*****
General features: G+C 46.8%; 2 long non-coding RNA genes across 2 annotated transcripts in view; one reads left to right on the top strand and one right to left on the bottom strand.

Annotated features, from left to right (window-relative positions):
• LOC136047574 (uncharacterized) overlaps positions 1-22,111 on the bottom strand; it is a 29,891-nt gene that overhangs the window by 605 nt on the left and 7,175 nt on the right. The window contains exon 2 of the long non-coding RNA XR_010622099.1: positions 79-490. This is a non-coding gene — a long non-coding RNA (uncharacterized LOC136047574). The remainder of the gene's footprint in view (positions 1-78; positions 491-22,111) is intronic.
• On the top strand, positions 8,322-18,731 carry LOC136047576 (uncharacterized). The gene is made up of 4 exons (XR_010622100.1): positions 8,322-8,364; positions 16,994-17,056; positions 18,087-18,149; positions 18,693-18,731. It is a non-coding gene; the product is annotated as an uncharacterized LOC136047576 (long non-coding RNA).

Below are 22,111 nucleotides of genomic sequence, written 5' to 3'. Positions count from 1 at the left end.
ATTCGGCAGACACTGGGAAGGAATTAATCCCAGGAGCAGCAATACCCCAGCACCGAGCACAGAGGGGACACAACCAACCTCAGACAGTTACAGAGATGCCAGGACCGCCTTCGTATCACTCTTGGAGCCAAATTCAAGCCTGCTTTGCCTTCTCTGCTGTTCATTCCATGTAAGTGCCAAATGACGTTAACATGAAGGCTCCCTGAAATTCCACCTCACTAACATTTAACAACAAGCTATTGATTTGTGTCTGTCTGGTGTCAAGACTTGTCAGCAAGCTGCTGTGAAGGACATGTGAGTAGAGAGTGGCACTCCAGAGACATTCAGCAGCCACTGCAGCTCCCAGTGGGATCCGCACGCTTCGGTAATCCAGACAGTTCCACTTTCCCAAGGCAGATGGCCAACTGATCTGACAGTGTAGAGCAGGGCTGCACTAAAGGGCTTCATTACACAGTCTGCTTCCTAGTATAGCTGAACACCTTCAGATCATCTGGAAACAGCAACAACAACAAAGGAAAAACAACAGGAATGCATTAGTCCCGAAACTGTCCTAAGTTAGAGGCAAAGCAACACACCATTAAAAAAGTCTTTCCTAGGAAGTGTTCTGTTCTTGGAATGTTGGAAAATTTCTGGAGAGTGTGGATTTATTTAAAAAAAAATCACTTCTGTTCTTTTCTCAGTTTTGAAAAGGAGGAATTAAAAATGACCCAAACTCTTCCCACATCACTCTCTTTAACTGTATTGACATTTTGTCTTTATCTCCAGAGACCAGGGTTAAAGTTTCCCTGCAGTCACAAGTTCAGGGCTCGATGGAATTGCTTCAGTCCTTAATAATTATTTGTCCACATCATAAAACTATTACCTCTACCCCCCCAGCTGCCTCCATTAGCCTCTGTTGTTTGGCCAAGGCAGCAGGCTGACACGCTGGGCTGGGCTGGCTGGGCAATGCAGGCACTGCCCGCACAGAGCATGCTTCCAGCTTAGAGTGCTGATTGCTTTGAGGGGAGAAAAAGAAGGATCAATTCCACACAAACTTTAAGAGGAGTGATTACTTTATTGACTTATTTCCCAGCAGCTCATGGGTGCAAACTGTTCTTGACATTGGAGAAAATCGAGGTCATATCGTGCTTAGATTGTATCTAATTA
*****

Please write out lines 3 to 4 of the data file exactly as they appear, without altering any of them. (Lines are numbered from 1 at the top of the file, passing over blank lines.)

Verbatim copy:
• LOC136047574 (uncharacterized) overlaps positions 1-22,111 on the bottom strand; it is a 29,891-nt gene that overhangs the window by 605 nt on the left and 7,175 nt on the right. The window contains exon 2 of the long non-coding RNA XR_010622099.1: positions 79-490. This is a non-coding gene — a long non-coding RNA (uncharacterized LOC136047574). The remainder of the gene's footprint in view (positions 1-78; positions 491-22,111) is intronic.
• On the top strand, positions 8,322-18,731 carry LOC136047576 (uncharacterized). The gene is made up of 4 exons (XR_010622100.1): positions 8,322-8,364; positions 16,994-17,056; positions 18,087-18,149; positions 18,693-18,731. It is a non-coding gene; the product is annotated as an uncharacterized LOC136047576 (long non-coding RNA).